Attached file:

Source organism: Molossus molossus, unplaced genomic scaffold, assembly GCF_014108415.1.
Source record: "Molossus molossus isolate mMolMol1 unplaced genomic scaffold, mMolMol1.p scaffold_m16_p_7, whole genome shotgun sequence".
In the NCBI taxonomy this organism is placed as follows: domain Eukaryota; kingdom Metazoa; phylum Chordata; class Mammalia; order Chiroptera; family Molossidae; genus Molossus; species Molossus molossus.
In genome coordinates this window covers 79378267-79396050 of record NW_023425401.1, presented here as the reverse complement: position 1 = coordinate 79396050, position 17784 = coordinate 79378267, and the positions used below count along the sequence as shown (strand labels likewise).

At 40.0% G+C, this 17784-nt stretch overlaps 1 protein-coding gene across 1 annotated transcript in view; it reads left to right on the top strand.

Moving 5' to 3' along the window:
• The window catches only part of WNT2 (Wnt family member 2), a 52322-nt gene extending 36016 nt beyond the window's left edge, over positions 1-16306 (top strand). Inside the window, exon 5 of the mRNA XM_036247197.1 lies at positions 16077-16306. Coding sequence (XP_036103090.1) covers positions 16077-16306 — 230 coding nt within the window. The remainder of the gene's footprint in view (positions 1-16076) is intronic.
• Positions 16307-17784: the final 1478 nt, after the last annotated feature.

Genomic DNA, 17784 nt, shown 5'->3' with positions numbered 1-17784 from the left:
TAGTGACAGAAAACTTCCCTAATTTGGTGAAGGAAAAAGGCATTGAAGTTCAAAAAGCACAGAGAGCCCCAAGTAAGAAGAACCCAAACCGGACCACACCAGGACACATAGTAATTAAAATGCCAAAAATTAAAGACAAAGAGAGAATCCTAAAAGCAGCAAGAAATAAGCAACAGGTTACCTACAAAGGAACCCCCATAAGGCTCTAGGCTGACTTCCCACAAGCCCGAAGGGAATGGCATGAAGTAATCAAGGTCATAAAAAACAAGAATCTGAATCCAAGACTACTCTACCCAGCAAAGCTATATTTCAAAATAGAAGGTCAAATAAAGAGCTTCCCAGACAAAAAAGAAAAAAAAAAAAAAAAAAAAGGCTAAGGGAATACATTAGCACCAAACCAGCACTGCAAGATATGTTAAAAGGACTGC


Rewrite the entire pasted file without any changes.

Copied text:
Source organism: Molossus molossus, unplaced genomic scaffold, assembly GCF_014108415.1.
Source record: "Molossus molossus isolate mMolMol1 unplaced genomic scaffold, mMolMol1.p scaffold_m16_p_7, whole genome shotgun sequence".
In the NCBI taxonomy this organism is placed as follows: domain Eukaryota; kingdom Metazoa; phylum Chordata; class Mammalia; order Chiroptera; family Molossidae; genus Molossus; species Molossus molossus.
In genome coordinates this window covers 79378267-79396050 of record NW_023425401.1, presented here as the reverse complement: position 1 = coordinate 79396050, position 17784 = coordinate 79378267, and the positions used below count along the sequence as shown (strand labels likewise).

At 40.0% G+C, this 17784-nt stretch overlaps 1 protein-coding gene across 1 annotated transcript in view; it reads left to right on the top strand.

Moving 5' to 3' along the window:
• The window catches only part of WNT2 (Wnt family member 2), a 52322-nt gene extending 36016 nt beyond the window's left edge, over positions 1-16306 (top strand). Inside the window, exon 5 of the mRNA XM_036247197.1 lies at positions 16077-16306. Coding sequence (XP_036103090.1) covers positions 16077-16306 — 230 coding nt within the window. The remainder of the gene's footprint in view (positions 1-16076) is intronic.
• Positions 16307-17784: the final 1478 nt, after the last annotated feature.

Genomic DNA, 17784 nt, shown 5'->3' with positions numbered 1-17784 from the left:
TAGTGACAGAAAACTTCCCTAATTTGGTGAAGGAAAAAGGCATTGAAGTTCAAAAAGCACAGAGAGCCCCAAGTAAGAAGAACCCAAACCGGACCACACCAGGACACATAGTAATTAAAATGCCAAAAATTAAAGACAAAGAGAGAATCCTAAAAGCAGCAAGAAATAAGCAACAGGTTACCTACAAAGGAACCCCCATAAGGCTCTAGGCTGACTTCCCACAAGCCCGAAGGGAATGGCATGAAGTAATCAAGGTCATAAAAAACAAGAATCTGAATCCAAGACTACTCTACCCAGCAAAGCTATATTTCAAAATAGAAGGTCAAATAAAGAGCTTCCCAGACAAAAAAGAAAAAAAAAAAAAAAAAAAAGGCTAAGGGAATACATTAGCACCAAACCAGCACTGCAAGATATGTTAAAAGGACTGC